R.S. Thomas: Guide to the Border Between Welshness and Englishness

Cader Idris in Snowdonia National Park, Wales

Cader Idris in Snowdonia National Park, Wales

The small bus reeked of hot brakes – all the fault of our tour guide: R. S. Thomas.

Ten of us hired a driver and a small bus for touring England and Wales. Thomas joined us when we arrived in Wales, and sat by the driver to give him directions.

Unclouded sunshine brought out the natural beauty of Wales, as R. S. led us along Tal-y-llyn, a lake from whose shore we had a clear view of Cader Idris, which means “chair of Idris,” a giant variously celebrated by the Welsh bards as warrior, poet, and astronomer. According to tradition, anyone sleeping for a night in the chair of Idris wakes up as a poet or a madman. But no one knows the precise throne-like stone that is Idris’s chair.

We drove on to Dolgellau, where Thomas told the driver to turn onto a one-track road. Before long, he realized that he’d picked the wrong turning. So back to Dolgellau, where he asked for directions, which took us to another single-track road that was blocked again and again by gates to keep sheep from straying.

Soon the road plunged downward, and we began to smell overheating brakes. The road flattened just before we reached Penmaenpool on the river Mawddach, where Thomas announced we’d eat lunch at the George III Hotel.

The George the III Hotel in Penmaenpool, Wales

The George the III Hotel in Penmaenpool, Wales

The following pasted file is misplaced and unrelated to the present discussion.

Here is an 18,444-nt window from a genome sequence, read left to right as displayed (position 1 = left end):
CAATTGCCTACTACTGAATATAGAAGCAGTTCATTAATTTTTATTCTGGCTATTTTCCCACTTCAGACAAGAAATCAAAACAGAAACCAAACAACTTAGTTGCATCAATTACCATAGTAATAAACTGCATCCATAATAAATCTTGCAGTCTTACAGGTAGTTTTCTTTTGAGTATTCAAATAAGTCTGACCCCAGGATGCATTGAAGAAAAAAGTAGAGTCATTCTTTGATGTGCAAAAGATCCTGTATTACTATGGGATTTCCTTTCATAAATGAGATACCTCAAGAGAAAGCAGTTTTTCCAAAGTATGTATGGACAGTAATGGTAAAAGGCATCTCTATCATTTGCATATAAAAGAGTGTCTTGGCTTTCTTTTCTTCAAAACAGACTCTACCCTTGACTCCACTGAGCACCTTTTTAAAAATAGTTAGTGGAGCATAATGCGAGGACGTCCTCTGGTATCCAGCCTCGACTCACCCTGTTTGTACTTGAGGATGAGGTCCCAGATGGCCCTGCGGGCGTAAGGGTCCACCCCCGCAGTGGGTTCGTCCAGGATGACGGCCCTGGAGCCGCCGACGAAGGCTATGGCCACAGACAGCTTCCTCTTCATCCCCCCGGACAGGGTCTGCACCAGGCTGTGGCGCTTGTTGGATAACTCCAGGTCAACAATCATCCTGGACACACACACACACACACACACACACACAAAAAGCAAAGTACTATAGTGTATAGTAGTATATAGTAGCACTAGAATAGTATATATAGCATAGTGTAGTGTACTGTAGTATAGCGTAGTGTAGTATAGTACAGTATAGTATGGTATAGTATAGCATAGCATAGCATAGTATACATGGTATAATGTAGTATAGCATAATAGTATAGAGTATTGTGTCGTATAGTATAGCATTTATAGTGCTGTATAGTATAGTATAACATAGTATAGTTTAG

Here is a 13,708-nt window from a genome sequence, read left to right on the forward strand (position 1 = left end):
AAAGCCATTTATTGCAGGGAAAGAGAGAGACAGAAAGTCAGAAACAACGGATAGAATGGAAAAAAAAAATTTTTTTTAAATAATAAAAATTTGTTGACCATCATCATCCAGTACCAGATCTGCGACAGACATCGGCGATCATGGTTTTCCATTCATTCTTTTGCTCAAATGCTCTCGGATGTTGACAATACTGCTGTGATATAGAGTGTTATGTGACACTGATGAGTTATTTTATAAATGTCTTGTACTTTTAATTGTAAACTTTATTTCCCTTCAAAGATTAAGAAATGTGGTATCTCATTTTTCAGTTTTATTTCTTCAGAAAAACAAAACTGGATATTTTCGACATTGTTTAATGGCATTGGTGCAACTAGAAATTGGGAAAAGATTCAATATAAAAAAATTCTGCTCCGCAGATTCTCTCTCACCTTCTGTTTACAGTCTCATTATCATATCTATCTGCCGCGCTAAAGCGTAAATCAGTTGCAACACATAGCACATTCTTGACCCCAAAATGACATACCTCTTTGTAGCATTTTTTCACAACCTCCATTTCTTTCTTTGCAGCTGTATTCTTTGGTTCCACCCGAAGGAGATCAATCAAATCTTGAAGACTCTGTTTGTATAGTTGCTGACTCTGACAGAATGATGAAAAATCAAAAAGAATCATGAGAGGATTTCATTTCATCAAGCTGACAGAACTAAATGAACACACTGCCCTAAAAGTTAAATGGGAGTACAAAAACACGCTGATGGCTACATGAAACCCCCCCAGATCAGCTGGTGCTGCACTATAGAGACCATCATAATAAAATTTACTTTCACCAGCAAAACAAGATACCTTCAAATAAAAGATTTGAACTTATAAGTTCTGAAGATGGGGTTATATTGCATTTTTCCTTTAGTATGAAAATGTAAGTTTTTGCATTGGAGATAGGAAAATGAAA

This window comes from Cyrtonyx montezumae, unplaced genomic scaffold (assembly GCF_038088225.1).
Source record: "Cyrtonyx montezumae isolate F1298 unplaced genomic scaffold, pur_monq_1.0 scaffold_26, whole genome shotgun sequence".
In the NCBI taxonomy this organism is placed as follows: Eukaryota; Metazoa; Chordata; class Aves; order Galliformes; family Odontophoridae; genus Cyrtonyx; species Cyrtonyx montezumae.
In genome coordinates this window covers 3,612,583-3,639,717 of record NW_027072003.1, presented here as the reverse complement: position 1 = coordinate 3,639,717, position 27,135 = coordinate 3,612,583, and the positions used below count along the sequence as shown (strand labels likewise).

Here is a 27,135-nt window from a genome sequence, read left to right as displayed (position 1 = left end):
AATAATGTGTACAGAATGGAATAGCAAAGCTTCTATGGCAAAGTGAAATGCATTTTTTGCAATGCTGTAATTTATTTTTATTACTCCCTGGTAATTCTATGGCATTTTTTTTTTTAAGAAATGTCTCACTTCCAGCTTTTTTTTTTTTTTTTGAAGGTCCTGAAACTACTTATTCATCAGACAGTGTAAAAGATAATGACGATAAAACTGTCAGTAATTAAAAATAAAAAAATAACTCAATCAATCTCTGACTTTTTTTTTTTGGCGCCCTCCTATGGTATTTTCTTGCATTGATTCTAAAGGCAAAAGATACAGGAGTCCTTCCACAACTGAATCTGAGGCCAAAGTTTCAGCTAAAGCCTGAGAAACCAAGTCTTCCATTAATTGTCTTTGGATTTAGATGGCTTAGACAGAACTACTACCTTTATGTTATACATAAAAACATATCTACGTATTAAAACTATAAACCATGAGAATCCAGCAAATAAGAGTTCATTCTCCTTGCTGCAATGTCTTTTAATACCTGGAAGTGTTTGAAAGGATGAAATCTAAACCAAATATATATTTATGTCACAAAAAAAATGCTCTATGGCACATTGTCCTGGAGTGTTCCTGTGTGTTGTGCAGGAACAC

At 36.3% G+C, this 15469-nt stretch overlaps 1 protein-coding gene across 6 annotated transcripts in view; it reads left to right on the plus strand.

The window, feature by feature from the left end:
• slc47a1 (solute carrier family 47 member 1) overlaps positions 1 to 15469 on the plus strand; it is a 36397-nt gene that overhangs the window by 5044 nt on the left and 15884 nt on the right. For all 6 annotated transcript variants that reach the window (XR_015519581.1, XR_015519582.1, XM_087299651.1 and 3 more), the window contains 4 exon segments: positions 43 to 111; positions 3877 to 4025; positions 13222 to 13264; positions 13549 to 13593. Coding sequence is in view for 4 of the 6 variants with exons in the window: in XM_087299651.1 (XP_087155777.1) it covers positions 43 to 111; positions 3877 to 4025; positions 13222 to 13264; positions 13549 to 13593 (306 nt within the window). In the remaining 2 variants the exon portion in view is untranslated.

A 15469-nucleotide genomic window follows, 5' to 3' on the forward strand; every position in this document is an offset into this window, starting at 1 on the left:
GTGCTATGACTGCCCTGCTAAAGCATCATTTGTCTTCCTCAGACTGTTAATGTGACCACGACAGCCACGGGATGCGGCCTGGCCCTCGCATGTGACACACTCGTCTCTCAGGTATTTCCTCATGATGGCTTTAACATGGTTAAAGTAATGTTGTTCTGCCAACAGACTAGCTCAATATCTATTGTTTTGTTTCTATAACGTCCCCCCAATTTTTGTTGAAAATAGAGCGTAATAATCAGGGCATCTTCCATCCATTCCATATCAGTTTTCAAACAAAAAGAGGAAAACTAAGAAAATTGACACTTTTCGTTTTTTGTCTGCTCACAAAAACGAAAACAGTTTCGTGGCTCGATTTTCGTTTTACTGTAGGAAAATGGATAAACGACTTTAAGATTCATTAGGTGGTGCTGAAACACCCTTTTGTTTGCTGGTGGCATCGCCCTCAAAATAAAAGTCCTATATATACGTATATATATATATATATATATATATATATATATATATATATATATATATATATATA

Surely, R.S. grinned inwardly: A Welshman taking ten Americans to an inn named for the English king that Americans love to hate. And the Welsh, too, are not overly fond of English monarchs. Yet Thomas, self-crowned arbiter of pure Welshness, received the English Queen’s Gold Medal for Poetry.

R.S. treated me to a pint of bitter in the pub; then each of us had steak and kidney pie with chips and peas, which is quintessential English pub fare.

No one knows precisely where R. S. Thomas lives in the borders between Welshness and Englishness.


5 thoughts on “R.S. Thomas: Guide to the Border Between Welshness and Englishness

  1. I’m willing to take the chance on Cader Idris as all poets are slightly mad anyway… Good to see photos of some of the places I’m reading about in the book.

    • I can still smell the brakes, but the aroma of the steak and kidney pie overcame it.
      Ah, the punchline. Stay tuned. One clue: the area between England and Wales is called The Borders. There’s a clear boundary line on maps, but on the ground it’s rather nebulous. It’s also called The Marches, because English and Welsh fighting men marched back and forth through the area for centuries. English nobles who built castles in the region were the Marcher Lords, or Lords of The Marches.

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